Friday, July 06, 2007

Some Reflections on Judge Kessler's Ruling, Ending Prosecution's Injunction in "DC Madam" Case

Washinton D.C.--The ruling is an interesting read, albeit rife with legalisms that would make anyone outside of the legal profession's head spin. But it's fairly to-the-point: the temporary injunction barring Deborah Jeane Palfrey from distributing copies of her phone records to investigative journalists, bloggers, citizen journalists, and those like myself who do a mix of news analysis, opinion, & investigative journalism, has begun.

Ms. Palfrey is going to tell her story, and nobody is going to stop it; whatever the truth is, some of it is going to begin leaking-out in the intervening months. As Palfrey has stated in a recent newsletter:
Deciphering the voluminous amount of data – some of which is well over a decade old – will not be an easy task. Frankly, this likely is understating matters. It will take a small army of people skilled in computer and phone technology, investigation as well as factual knowledge regarding the significance OR non-significance of identified persons. No one individual or entity will be able to connect all of the dots. The overall endeavor easily could take many months, if not years to research and report conscientiously. [Ed., 09.01.2008--From a Palfrey Defense newsletter.]
Indeed, this is going to be a very arduous task, but a worthy one. The public trust has been violated again-and-again under this administration, and it's time to get to the bottom of things. If Congress intervened to accelerate the process--even better. In 46 lbs. of phone records, it's statistically inevitable that there are at least a dozen more prominent individuals still holding public office in them. We already know this from early-results, and ABC's producers told Palfrey of other names--names they would not make public. A very Special thanks go to Maria Cuvillion (phonetic) and Joe Clark, the postal inspectors who walked-past the phone records several times in their search of Ms. Palfrey's home. You missed the most important evidence in the case--the evidence that could exonerate Ms. Palfrey, and maybe cage some of you abusers of our federal bureaucracy.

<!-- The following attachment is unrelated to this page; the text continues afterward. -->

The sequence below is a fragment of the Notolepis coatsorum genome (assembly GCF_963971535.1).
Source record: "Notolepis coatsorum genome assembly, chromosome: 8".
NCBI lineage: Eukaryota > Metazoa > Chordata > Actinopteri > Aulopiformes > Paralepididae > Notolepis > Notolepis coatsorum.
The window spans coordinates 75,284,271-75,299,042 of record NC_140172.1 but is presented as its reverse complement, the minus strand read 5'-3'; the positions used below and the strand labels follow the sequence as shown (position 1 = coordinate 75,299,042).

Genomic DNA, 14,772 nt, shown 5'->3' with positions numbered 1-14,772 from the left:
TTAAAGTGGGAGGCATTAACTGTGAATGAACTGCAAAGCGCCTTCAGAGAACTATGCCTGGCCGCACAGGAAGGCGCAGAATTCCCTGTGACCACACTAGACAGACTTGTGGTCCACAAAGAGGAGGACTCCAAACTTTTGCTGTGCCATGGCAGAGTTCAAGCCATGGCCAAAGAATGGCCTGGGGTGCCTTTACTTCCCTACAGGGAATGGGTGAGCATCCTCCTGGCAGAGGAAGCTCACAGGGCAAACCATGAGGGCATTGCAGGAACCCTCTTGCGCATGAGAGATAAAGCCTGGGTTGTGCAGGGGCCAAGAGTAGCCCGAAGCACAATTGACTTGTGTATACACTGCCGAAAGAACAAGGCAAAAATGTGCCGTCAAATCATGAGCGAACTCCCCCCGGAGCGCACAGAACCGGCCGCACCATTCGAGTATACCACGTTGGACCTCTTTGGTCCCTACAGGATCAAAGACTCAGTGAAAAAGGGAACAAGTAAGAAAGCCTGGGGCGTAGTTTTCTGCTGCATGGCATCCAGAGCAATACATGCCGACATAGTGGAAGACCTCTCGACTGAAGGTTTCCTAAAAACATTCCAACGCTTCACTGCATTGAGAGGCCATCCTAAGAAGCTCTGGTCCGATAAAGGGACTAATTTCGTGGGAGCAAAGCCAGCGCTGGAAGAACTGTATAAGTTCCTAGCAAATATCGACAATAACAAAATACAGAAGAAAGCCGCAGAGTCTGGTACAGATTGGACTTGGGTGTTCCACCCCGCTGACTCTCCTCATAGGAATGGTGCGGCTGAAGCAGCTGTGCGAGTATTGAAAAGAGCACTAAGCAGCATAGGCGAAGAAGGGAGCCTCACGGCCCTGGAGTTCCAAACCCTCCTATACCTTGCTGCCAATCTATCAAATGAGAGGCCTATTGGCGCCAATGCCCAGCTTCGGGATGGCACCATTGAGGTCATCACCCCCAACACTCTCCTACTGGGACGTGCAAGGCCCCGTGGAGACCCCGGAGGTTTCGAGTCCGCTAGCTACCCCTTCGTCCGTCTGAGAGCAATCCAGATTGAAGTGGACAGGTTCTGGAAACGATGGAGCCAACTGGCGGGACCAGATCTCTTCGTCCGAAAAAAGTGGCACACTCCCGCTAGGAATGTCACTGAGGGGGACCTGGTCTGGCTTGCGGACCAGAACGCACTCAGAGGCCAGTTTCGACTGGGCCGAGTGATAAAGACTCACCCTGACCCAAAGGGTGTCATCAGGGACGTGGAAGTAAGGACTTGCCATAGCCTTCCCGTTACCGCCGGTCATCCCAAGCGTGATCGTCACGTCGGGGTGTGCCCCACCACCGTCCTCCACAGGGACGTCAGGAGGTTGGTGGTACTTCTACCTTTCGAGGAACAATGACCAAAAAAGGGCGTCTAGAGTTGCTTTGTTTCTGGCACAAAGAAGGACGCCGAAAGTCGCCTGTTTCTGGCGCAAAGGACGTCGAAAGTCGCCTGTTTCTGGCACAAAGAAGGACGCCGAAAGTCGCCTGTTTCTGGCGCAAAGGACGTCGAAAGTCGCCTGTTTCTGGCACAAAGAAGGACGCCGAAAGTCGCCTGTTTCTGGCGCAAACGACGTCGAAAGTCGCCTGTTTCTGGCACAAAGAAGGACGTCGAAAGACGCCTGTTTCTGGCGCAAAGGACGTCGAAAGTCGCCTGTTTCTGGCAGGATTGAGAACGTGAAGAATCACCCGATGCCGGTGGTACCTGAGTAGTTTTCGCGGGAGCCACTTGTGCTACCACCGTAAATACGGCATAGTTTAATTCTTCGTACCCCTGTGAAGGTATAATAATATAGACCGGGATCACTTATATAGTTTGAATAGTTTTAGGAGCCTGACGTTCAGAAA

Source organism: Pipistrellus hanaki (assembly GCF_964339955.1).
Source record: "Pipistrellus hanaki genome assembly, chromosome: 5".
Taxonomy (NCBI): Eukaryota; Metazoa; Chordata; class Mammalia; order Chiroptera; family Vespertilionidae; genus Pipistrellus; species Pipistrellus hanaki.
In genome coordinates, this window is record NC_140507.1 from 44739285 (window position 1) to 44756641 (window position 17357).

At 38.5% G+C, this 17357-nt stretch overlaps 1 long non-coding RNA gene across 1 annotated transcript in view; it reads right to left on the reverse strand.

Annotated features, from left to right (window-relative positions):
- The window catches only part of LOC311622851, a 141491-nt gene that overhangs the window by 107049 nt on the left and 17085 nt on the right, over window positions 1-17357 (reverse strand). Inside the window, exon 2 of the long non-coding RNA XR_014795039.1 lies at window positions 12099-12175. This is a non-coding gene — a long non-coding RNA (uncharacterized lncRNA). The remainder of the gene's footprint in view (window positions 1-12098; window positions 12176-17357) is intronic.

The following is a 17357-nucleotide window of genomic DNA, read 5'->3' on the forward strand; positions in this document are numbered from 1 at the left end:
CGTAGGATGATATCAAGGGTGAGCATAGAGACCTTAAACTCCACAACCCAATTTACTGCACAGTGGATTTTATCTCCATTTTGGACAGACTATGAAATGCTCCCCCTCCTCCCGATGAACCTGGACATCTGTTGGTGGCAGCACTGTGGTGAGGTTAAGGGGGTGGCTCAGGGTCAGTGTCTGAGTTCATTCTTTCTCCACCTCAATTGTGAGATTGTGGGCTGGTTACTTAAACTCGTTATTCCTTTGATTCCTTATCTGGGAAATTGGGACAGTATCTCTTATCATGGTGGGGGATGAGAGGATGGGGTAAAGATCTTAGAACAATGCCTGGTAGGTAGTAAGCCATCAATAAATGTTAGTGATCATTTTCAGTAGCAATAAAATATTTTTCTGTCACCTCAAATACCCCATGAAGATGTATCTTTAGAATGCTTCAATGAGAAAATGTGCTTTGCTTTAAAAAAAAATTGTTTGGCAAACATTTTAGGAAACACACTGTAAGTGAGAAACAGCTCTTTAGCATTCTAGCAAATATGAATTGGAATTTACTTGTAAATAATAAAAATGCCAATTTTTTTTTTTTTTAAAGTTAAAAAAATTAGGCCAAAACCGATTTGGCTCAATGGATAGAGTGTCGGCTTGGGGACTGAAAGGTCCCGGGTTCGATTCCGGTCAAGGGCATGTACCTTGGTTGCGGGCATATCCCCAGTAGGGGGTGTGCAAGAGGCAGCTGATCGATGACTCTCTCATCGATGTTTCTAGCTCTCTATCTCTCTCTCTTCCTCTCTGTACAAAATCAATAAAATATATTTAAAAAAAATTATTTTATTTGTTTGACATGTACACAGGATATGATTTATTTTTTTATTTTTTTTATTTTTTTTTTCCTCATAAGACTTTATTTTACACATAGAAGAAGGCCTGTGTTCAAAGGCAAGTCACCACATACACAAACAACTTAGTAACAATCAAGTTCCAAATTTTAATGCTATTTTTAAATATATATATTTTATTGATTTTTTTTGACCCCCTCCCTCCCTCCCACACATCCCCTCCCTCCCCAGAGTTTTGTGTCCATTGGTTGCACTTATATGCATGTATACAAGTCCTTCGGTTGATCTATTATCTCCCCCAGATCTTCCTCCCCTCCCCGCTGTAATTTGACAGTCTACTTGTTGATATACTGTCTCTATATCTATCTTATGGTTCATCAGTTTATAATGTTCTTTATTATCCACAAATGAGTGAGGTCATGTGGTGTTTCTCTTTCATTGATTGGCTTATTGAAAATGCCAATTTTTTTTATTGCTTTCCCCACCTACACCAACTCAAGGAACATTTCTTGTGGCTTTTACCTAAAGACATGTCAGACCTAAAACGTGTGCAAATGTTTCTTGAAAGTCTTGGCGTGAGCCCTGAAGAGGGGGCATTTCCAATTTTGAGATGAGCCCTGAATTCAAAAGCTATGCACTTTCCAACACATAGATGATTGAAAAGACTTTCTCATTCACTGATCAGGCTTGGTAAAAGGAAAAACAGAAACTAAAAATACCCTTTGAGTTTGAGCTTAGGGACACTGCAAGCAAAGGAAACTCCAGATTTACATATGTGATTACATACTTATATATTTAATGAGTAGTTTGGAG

Why they sent you, and not the FBI is hard to understand, Joe and Maria, but it worked-out OK for everyone. At the Justice Department, they have even bigger-problems besides the U.S. Attorney firings scandal--Assistant U.S. Attorneys William R. Cowden, Catherine K. Connelly, Daniel Butler, and their interim appointed boss Jeffrey A. Taylor are in for quite a ride. Judge Kessler was paying attention during the hearings:

At oral argument, the Government was asked whether the List contained the telephone numbers of unindicted co-conspirators. After a significant silence, Government counsel agreed that the answer to the Court's question was "yes." One cannot help wondering why the Government has exhibited such a strong interest in protecting a list containing the telephone numbers of unindicted co-conspirators, i.e., the women who the Government alleges provided the illegal sexual services and the men who the Government alleges sought and obtained such illegal sexual services. (US vs Palfrey, July 5th, 2007 'Memorandum Order,' pg. 7)
In short, there's no good legal reason to let the temporary injunctions on release of the phone records stand. "Unindicted co-conspirators" don't get to hide behind legalisms trotted-out by the federal prosecution, and the five "confidential informants" (really "co-operating witnesses," which fits the Government's contentions more accurately) are going to be unmasked for the purposes of the defense.

This doesn't bode well for the Government's case at all. That observation of a prolonged silence in the above quotation is Judge Kessler noting her doubts in the Government's contention over the injunctions. This was just one of a number of reasons and observations given by Federal District Judge Kessler, but the observation is perhaps her way of hinting she's not buying all of the prosecution's story.

This saga of the injunctions began in mid-March, with a lot of peculiar legal maneuvering by the prosecution. The phone records themselves have been defined and redefined a number of times, which is also peculiar and resembles obstructionism. To be sure, that's the case regarding the 46 lbs. of Pamela Martin & Associates phone records that range from 1993-2006.

If there are "unindicted co-conspirators" within the records, they should be revealed, correct? We have to know if Ms. Palfrey's accusers are impeachable, otherwise there's no real discovery or due process. To only indict Ms. Palfrey and nobody else would appear strange to just about any sitting judge. You can only be so credulous for so long.

The floodgates have been opened, but it's going to take a good deal of careful research on-the-part of investigative journalists and researchers. What's most important, however, is the beginning of carefully released primary documents that are essential in understanding such a twisted example of our Justice system run amok. Now--hopefully--it's time to understand how far it has gone outside-the-bounds of the rule of law (if it has, but there is smoke). Never mind Scooter Libby, this could be it. Patience is a virtue.

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